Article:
When I was a police officer, I also had a brush with death. But, wait! It’s not what you think. I was working inside a building at the Alternate Response Section answering telephone calls. I loved this job because I was away from the dangers of working the mean streets of Chicago in a patrol car. I took calls from citizens who were crime victims and I would determine whether to send a squad car to their house or have them make out a police report over the phone. How safe is that job? Even if someone didn’t like me, they couldn’t shoot me over the phone. I felt very safe. Then, one day, I noticed my fellow officer who worked right next to me–one with whom I had talked for hours over several months–was conspicuously missing. I asked where he was and I was reluctantly told that he had died–of tuberculosis! And I had been breathing the very same air as him for months! Well, everyone in the building had to document their contact with a communicable disease for the police department and then take a TB test. Luckily, we all tested negative. I realize that throughout my life I have always been in constant danger. Doh! However, I’m convinced that I am Laurel and Hardy combined. Doh! I can honestly say, “I’m lucky to be alive!”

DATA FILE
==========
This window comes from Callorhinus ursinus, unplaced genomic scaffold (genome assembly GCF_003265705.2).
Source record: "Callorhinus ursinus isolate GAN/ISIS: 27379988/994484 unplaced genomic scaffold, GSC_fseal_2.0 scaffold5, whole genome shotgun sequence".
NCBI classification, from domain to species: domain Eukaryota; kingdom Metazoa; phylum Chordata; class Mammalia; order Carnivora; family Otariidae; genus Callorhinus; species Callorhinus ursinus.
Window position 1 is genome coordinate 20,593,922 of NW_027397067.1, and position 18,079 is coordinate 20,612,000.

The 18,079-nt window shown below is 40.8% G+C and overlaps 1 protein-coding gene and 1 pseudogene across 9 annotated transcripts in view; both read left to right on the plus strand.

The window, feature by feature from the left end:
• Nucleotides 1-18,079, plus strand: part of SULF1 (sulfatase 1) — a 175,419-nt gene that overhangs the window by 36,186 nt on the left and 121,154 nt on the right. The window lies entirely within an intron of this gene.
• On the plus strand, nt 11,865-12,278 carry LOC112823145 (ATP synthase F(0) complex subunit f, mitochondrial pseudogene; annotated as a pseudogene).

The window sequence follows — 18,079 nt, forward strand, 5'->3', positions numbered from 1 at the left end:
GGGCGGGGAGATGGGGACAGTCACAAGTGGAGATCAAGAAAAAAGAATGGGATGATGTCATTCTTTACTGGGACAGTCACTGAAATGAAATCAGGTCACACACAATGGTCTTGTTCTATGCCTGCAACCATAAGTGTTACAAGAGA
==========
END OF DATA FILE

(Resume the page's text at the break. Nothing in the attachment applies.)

Wait, I don't even know you! But I'll remember you forever!!